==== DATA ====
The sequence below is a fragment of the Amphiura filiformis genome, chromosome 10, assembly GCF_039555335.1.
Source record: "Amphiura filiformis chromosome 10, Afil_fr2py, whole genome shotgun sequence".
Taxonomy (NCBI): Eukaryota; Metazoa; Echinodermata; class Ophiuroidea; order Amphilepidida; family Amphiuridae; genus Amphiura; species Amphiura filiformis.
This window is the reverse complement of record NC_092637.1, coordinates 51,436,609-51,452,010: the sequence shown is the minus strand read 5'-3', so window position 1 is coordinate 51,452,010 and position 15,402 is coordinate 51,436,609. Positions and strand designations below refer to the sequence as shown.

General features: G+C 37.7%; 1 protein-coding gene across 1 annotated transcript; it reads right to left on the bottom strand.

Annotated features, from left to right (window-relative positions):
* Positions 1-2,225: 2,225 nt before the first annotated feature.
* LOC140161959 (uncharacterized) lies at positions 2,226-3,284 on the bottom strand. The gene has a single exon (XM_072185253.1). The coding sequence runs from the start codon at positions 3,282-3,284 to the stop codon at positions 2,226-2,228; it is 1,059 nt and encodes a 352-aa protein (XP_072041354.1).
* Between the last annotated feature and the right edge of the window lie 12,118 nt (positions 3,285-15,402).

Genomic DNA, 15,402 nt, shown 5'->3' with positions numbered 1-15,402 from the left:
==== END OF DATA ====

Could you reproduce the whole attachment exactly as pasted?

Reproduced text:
The sequence below is a fragment of the Amphiura filiformis genome, chromosome 10, assembly GCF_039555335.1.
Source record: "Amphiura filiformis chromosome 10, Afil_fr2py, whole genome shotgun sequence".
Taxonomy (NCBI): Eukaryota; Metazoa; Echinodermata; class Ophiuroidea; order Amphilepidida; family Amphiuridae; genus Amphiura; species Amphiura filiformis.
This window is the reverse complement of record NC_092637.1, coordinates 51,436,609-51,452,010: the sequence shown is the minus strand read 5'-3', so window position 1 is coordinate 51,452,010 and position 15,402 is coordinate 51,436,609. Positions and strand designations below refer to the sequence as shown.

General features: G+C 37.7%; 1 protein-coding gene across 1 annotated transcript; it reads right to left on the bottom strand.

Annotated features, from left to right (window-relative positions):
* Positions 1-2,225: 2,225 nt before the first annotated feature.
* LOC140161959 (uncharacterized) lies at positions 2,226-3,284 on the bottom strand. The gene has a single exon (XM_072185253.1). The coding sequence runs from the start codon at positions 3,282-3,284 to the stop codon at positions 2,226-2,228; it is 1,059 nt and encodes a 352-aa protein (XP_072041354.1).
* Between the last annotated feature and the right edge of the window lie 12,118 nt (positions 3,285-15,402).

Genomic DNA, 15,402 nt, shown 5'->3' with positions numbered 1-15,402 from the left: